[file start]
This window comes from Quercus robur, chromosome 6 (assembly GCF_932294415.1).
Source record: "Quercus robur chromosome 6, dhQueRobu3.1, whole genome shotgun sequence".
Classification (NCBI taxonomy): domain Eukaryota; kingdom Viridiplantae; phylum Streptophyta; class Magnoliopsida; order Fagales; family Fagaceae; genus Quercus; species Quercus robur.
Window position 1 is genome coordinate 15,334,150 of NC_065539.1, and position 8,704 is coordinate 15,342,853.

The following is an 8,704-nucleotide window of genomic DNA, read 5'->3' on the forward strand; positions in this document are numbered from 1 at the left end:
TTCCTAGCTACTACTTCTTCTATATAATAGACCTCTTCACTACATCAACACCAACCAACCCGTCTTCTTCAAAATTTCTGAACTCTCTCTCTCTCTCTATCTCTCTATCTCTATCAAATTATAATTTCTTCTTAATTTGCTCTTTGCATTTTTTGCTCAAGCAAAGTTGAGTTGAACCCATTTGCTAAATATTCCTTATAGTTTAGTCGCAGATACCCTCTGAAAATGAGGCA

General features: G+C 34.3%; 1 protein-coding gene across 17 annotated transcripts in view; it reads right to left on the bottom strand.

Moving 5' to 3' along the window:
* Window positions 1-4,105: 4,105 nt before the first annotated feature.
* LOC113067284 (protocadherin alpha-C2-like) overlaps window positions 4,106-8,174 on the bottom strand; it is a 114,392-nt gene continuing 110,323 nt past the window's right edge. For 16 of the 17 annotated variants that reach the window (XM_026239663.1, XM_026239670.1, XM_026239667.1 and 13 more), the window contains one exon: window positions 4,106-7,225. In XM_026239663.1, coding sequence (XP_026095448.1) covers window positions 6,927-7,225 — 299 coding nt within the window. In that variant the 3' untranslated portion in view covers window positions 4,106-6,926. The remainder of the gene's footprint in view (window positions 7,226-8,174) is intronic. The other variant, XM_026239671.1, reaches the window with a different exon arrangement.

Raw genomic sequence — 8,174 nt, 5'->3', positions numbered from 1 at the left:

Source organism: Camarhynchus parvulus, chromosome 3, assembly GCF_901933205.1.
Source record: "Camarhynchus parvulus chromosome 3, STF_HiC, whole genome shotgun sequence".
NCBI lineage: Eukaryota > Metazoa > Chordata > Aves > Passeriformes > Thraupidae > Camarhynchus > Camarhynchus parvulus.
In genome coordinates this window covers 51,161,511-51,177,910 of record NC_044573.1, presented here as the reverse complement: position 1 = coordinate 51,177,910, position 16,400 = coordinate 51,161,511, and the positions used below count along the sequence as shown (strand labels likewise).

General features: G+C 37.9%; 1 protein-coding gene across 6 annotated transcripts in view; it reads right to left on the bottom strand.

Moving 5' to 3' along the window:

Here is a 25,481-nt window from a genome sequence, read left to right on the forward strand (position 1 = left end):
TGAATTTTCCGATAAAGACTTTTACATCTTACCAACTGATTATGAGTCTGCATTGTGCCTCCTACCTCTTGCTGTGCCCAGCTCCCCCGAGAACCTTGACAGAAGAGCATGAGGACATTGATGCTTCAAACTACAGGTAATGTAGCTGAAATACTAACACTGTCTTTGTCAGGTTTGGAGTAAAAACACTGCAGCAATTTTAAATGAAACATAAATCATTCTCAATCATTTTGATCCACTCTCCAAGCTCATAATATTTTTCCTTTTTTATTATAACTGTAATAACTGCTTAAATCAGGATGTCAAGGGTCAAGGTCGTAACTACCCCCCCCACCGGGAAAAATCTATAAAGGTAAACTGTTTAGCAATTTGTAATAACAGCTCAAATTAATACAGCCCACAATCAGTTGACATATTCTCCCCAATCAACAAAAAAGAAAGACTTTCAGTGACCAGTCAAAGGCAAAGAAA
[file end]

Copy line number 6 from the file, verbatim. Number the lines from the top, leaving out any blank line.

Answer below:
TTCCTAGCTACTACTTCTTCTATATAATAGACCTCTTCACTACATCAACACCAACCAACCCGTCTTCTTCAAAATTTCTGAACTCTCTCTCTCTCTCTATCTCTCTATCTCTATCAAATTATAATTTCTTCTTAATTTGCTCTTTGCATTTTTTGCTCAAGCAAAGTTGAGTTGAACCCATTTGCTAAATATTCCTTATAGTTTAGTCGCAGATACCCTCTGAAAATGAGGCA